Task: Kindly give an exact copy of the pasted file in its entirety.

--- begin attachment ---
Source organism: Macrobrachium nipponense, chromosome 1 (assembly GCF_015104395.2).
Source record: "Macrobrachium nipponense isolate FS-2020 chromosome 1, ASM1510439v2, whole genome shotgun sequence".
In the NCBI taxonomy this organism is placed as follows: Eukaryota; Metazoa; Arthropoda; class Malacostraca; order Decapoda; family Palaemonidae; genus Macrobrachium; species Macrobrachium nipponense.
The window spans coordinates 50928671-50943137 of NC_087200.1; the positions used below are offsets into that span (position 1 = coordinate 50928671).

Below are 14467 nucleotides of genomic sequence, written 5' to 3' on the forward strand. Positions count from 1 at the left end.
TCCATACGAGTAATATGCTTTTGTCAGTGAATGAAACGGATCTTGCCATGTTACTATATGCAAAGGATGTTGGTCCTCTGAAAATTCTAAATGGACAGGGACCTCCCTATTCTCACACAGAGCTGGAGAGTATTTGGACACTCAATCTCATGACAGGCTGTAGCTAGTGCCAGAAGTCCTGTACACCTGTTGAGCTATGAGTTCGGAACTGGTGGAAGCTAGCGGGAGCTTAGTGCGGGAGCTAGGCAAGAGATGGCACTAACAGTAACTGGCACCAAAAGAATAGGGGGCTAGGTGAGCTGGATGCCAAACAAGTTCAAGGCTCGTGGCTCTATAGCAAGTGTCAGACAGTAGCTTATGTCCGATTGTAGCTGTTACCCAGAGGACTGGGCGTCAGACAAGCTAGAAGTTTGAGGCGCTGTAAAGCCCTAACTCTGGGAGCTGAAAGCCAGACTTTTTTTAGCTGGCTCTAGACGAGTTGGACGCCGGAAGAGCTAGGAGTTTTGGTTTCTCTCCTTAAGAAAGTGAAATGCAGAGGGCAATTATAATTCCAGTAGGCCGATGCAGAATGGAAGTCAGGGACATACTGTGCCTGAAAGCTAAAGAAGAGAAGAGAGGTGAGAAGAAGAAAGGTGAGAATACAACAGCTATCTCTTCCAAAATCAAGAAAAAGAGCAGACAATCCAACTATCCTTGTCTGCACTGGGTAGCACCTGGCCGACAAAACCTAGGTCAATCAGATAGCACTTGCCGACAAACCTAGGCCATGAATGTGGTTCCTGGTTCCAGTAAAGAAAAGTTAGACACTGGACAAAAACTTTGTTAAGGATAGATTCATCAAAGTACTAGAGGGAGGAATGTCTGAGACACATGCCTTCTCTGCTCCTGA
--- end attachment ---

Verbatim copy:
Source organism: Macrobrachium nipponense, chromosome 1 (assembly GCF_015104395.2).
Source record: "Macrobrachium nipponense isolate FS-2020 chromosome 1, ASM1510439v2, whole genome shotgun sequence".
In the NCBI taxonomy this organism is placed as follows: Eukaryota; Metazoa; Arthropoda; class Malacostraca; order Decapoda; family Palaemonidae; genus Macrobrachium; species Macrobrachium nipponense.
The window spans coordinates 50928671-50943137 of NC_087200.1; the positions used below are offsets into that span (position 1 = coordinate 50928671).

Below are 14467 nucleotides of genomic sequence, written 5' to 3' on the forward strand. Positions count from 1 at the left end.
TCCATACGAGTAATATGCTTTTGTCAGTGAATGAAACGGATCTTGCCATGTTACTATATGCAAAGGATGTTGGTCCTCTGAAAATTCTAAATGGACAGGGACCTCCCTATTCTCACACAGAGCTGGAGAGTATTTGGACACTCAATCTCATGACAGGCTGTAGCTAGTGCCAGAAGTCCTGTACACCTGTTGAGCTATGAGTTCGGAACTGGTGGAAGCTAGCGGGAGCTTAGTGCGGGAGCTAGGCAAGAGATGGCACTAACAGTAACTGGCACCAAAAGAATAGGGGGCTAGGTGAGCTGGATGCCAAACAAGTTCAAGGCTCGTGGCTCTATAGCAAGTGTCAGACAGTAGCTTATGTCCGATTGTAGCTGTTACCCAGAGGACTGGGCGTCAGACAAGCTAGAAGTTTGAGGCGCTGTAAAGCCCTAACTCTGGGAGCTGAAAGCCAGACTTTTTTTAGCTGGCTCTAGACGAGTTGGACGCCGGAAGAGCTAGGAGTTTTGGTTTCTCTCCTTAAGAAAGTGAAATGCAGAGGGCAATTATAATTCCAGTAGGCCGATGCAGAATGGAAGTCAGGGACATACTGTGCCTGAAAGCTAAAGAAGAGAAGAGAGGTGAGAAGAAGAAAGGTGAGAATACAACAGCTATCTCTTCCAAAATCAAGAAAAAGAGCAGACAATCCAACTATCCTTGTCTGCACTGGGTAGCACCTGGCCGACAAAACCTAGGTCAATCAGATAGCACTTGCCGACAAACCTAGGCCATGAATGTGGTTCCTGGTTCCAGTAAAGAAAAGTTAGACACTGGACAAAAACTTTGTTAAGGATAGATTCATCAAAGTACTAGAGGGAGGAATGTCTGAGACACATGCCTTCTCTGCTCCTGA